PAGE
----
Thursday 3 December 2015

Meanwhile, in the Garden...

The scent of lilac in December is weird and unnerving - but there it was, faint but unmistakable. The dwarf lilac in my garden is in flower, in December! No leaves, just a dozen of so of those compact little flowerheads, clusters of tiny trumpets. Amazed to see such a thing at this time of year, I bent to smell them - and yes, there it was, the scent of lilac.
 What will become of these flowers? Will the bush bloom again in its appointed season? Why this bizarrely early/late flowering? Is this 'global warming'? No - as proponents of 'climate change' always like to point out, weather is not climate. This is weather - a weirdly mild November continuing into early December, thanks to that pesky jet stream (though we've had a couple of frosts even down here in Surrey suburbia). It was much the same last year (when I saw my last butterfly on 29th November) and will likely turn - a December cold snap has been a feature of most recent winters, however things develop after that.
 Redwings have arrived, but not in the kind of numbers that suggest a harsh winter ahead, and there is an abundance of berries, but that doesn't always presage cold weather. We'll know what we're in for when we get the Met Office seasonal forecast: it will be the opposite of that they say.
 Meanwhile, the bird life in the garden - which I'm seeing rather more of these days - has changed noticeably from last year. Happily the house sparrows are still thriving, as are the less couth starlings and ring-necked parakeets (once exotic, now bordering on a menace), but greenfinches - frequent visitors only a couple of years ago - have all but gone, following the chaffinches. All manner of pigeons feed continually on the lawn along with the collared doves, dunnocks and robins, and jays and magpies come and go, along with a welcome new regular, the pied woodpecker. The most regrettable absence is that of the goldfinches, still quite abundant round here, but mysteriously boycotting my garden ever since I bought a niger-seed feeder specifically to attract them. That stuff's supposed to be goldfinch crack - what's wrong with you guys? Come and get it...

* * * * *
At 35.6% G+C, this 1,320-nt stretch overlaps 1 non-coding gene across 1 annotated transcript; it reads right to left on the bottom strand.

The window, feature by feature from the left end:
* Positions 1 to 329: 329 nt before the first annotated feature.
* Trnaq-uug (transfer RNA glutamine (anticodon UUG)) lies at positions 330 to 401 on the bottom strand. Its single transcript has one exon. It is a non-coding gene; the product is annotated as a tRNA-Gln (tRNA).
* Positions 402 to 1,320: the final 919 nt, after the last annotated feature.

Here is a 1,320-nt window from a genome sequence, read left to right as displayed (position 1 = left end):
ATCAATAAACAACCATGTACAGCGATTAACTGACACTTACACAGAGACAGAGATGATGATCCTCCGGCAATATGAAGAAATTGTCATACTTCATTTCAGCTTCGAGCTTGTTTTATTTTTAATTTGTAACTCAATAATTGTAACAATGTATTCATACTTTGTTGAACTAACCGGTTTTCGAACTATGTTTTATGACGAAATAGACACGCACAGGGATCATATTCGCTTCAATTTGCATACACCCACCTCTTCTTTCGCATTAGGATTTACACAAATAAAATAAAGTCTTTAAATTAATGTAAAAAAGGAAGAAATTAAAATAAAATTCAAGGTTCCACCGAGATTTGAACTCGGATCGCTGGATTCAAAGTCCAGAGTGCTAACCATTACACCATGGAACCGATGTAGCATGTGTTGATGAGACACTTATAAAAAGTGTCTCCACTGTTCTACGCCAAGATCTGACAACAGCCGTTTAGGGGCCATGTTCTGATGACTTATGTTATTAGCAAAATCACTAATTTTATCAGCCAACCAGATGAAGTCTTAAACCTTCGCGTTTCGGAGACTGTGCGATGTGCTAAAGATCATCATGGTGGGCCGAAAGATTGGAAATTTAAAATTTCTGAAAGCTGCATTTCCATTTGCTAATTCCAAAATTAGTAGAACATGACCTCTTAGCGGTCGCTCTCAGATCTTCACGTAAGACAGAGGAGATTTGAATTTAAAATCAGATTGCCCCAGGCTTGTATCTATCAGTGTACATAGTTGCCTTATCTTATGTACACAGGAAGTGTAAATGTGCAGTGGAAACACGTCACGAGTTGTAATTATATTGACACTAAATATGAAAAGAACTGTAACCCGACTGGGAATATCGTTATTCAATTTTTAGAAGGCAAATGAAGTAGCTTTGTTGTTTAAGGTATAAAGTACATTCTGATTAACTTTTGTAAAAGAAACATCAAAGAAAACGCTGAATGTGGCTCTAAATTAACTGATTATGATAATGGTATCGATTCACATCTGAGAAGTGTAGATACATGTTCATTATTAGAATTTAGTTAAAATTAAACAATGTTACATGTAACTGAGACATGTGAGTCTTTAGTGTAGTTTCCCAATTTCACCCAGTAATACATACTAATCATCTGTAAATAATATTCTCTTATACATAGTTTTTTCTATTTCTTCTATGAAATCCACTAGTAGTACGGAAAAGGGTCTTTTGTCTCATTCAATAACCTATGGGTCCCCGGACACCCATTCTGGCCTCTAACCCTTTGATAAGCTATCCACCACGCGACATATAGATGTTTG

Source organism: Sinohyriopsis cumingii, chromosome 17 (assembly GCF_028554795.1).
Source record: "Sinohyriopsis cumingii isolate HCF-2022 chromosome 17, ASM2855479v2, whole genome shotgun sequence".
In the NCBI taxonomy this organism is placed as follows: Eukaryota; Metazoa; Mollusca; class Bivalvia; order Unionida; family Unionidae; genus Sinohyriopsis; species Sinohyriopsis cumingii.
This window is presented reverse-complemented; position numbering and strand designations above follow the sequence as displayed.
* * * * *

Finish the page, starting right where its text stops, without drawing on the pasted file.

For me, though, the happiest development has been the growing abundance of coal tits, the most subtly beautiful of the titmice. Blue and great tits are still constant features, and long-tailed tits visit often, but the coal tits - once shy and infrequent visitors - now seem the most numerous of all. What's more, they've developed a habit of flying right up to the kitchen window and looking in, quite unperturbed by the bleary, dazed figure staring out at them.


  1. The avian population of Carshalton seems in good fettle Nige. As an alternative to niger seed try fat sticks (not balls) you will need the special holder, the fat includes all manner of goodies and has (oddly) brought the nuthatches to the table, even the robin has attempted perching, in an attempt at a beak full. The jay, those screecher's that live in our wood, swoop in, scattering the tits and helping themselves to the fat sticks, greedy twerps.

  2. I have wall to wall goldfinches practically all year round in the centre of town. All done on sunflower hearts.

  3. Aha - I'll try both of those suggestions. Thanks!